I think Josh McDaniels is an excellent offensive coordinator.  He’s not perfect by any means, but he does a great job calling plays for the most part.  He’s particularly skilled at calling for trick plays at the perfect moment.  Just about every time he’s dialed something up, they’ve cashed in.  The double pass against Baltimore in 2014, the flea flicker against Pittsburgh in 2016, the flea flicker against Jacksonville last year.  Even the pass to Brady in the Super Bowl was well-timed, just poorly executed. 

I thought he had another great game on Sunday overall, but he still had a couple of instances where you’re left scratching your head.  It’s easy for me to sit here and say it now, but I questioned these calls initially as well. 

The first was the call on 3rd and goal from the 1, early in the second quarter.  It was a play action that resulted in an interception on what was a poor decision by Brady.  The Pats had been running right through Kansas City in the early going.  They had thrown the ball just twice on that particular drive (three times technically because of the shovel pass to Cordarrelle Patterson). 

Yes, Sony Michel got stuffed for no gain on the play before, but I still think they should’ve gone back to the run on third down with Michel or James Develin, who is a TD machine from the 1 yard line.  Instead, they turned it over, left at least 3 points on the board and gave the Chiefs some life. 

The other play was the 4th and 1, midway through the fourth quarter.  I didn’t mind the play call, so much as the personnel.  I would’ve rather had Michel or, again, Develin with the ball there instead of Rex Burkhead; but I think it’s splitting hairs at that point.  That play was more on Burkhead’s decision to leap/skip, whatever that was.  It was also a nice play by Daniel Sorensen. 

4. Gronk Looked Like Gronk

I don’t know if he flipped a switch, or was just going through the motions during the regular season, but it appears old Gronk has emerged for the postseason.  He was only targeted once in the Divisional round, but was a major force in the run game.  This week, he was a big factor in both, and had some huge catches in crunch time.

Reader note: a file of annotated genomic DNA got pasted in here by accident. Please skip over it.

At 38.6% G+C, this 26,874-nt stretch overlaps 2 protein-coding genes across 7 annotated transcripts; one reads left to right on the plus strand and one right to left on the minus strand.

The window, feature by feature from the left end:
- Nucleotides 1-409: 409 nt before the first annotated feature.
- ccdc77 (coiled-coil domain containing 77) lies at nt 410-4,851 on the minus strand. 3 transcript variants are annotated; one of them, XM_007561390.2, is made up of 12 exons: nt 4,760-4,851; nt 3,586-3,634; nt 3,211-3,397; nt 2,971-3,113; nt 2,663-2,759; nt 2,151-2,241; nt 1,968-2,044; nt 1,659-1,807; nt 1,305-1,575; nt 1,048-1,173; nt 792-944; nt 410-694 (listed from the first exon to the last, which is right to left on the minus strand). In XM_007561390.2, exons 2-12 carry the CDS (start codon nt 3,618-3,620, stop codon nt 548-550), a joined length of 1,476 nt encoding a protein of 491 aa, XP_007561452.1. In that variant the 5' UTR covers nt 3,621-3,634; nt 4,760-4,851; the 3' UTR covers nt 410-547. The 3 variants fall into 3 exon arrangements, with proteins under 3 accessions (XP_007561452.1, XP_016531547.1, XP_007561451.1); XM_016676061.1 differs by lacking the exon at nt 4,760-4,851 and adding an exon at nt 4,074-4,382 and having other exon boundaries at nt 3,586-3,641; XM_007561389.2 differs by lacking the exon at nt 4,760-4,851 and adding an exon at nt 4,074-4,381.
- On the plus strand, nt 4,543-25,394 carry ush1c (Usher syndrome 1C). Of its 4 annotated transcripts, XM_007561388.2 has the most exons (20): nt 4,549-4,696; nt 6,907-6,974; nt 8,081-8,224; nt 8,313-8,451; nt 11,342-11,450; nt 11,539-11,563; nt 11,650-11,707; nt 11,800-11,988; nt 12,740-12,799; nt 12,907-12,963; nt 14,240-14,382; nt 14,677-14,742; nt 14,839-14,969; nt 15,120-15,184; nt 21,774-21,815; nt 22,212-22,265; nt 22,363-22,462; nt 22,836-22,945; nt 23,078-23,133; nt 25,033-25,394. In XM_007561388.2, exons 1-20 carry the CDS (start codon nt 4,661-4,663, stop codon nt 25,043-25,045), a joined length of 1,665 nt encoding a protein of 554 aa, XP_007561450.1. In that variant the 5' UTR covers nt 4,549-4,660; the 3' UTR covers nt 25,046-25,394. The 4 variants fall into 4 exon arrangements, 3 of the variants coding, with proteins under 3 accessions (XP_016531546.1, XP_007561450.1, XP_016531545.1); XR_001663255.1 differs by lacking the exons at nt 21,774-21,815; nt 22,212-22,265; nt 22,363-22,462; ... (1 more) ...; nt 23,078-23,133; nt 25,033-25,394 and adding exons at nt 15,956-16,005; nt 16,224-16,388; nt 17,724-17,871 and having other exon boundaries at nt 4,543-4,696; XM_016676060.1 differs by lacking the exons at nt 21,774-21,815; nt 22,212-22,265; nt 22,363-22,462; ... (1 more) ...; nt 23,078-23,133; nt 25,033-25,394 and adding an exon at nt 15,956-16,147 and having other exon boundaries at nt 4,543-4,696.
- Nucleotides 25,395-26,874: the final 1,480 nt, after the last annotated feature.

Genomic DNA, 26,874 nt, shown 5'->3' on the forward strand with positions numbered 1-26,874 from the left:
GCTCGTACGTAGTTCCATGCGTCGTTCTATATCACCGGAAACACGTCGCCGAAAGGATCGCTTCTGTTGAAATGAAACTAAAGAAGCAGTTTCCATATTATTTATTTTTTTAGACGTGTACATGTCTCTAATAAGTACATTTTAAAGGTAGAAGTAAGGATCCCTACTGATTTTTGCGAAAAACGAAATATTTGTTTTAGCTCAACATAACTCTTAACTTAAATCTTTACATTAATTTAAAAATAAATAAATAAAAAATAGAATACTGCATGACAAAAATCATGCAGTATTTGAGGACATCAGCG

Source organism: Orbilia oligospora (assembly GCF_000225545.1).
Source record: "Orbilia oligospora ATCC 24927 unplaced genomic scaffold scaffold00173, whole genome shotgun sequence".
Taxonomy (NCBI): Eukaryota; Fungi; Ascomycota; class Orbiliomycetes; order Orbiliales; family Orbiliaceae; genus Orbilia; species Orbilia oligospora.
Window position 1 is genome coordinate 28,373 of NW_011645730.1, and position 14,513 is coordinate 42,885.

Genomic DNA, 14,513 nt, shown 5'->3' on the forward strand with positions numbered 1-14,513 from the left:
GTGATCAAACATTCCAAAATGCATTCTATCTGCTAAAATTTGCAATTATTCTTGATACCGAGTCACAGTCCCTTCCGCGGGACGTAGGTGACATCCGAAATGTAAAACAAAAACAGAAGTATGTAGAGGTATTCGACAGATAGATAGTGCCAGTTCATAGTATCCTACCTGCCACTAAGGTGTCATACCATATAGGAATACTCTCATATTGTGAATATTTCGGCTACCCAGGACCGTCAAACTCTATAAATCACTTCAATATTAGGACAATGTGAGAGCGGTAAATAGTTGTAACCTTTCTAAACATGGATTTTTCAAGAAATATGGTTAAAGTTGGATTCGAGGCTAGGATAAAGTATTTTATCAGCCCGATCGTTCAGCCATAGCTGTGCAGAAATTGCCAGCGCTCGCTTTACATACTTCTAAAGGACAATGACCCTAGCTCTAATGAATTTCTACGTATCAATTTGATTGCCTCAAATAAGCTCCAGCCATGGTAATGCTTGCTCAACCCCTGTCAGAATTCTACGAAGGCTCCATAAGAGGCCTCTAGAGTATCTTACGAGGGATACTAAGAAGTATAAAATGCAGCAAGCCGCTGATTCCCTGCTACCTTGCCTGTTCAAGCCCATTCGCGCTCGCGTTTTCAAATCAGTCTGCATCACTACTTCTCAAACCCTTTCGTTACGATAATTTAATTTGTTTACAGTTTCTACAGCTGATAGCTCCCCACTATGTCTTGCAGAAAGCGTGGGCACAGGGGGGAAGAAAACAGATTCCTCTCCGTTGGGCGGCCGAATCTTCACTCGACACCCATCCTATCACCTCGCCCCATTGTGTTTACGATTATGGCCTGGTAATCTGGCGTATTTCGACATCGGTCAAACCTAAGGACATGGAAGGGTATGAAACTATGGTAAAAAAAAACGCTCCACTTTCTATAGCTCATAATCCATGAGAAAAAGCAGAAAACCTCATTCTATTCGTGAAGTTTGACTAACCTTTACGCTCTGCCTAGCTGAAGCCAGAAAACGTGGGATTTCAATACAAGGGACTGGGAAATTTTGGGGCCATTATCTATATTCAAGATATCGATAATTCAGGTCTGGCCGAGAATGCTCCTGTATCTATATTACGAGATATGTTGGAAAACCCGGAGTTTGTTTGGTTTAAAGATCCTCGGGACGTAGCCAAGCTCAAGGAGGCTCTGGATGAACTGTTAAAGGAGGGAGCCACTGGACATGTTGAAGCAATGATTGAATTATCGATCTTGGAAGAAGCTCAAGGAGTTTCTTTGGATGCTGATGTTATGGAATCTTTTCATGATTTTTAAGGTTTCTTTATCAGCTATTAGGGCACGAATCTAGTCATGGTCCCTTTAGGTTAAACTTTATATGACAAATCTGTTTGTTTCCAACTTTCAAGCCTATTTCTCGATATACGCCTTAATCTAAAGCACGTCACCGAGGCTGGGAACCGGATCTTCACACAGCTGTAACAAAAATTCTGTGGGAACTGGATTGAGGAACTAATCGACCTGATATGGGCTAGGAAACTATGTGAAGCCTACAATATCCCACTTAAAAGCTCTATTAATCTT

Gronkowski was on the receiving end of a major third down conversion in both the fourth quarter and overtime; both of which were impressive plays.  Maybe he’s playing a bit possessed because he’s planning to move on from the NFL after this season, I don’t know.  All I know is he looks more like the Gronk we’re used to seeing and less like the one we saw during the regular season.  It couldn’t have come at a better time. 

5. Defense Steps Up to the Challenge

Sunday night might’ve been the most impressive defensive effort ever, from a team that allowed 31 points, 24 of which came in the fourth quarter.  It was the second straight time the Patriots defense has come out and slowed down the high-powered Chiefs offense for the entire first half. 

They did something no other team had done this year in shutting the Chiefs out for the entire first half.  No team had even managed to shut them out through the first quarter.  They got off the field on third downs more often than not.  They sacked Mahomes four times.  Tyreek Hill and Travis Kelce had 4 catches for just 65 yards combined.  Sure, they gave up their share of big plays, but that’s expected to happen against an offense as potent as this.  They will make some plays. 

Not including the kneel down to close out regulation, the Patriots had five possessions where they failed to score any points.  Of the five Chiefs drives that followed those Patriot drives, the Pats defense held them scoreless on four of them.  That’s something that may be flying under the radar and shouldn’t.  The defense played its tail off on Sunday, don’t let the 31 points allowed fool you.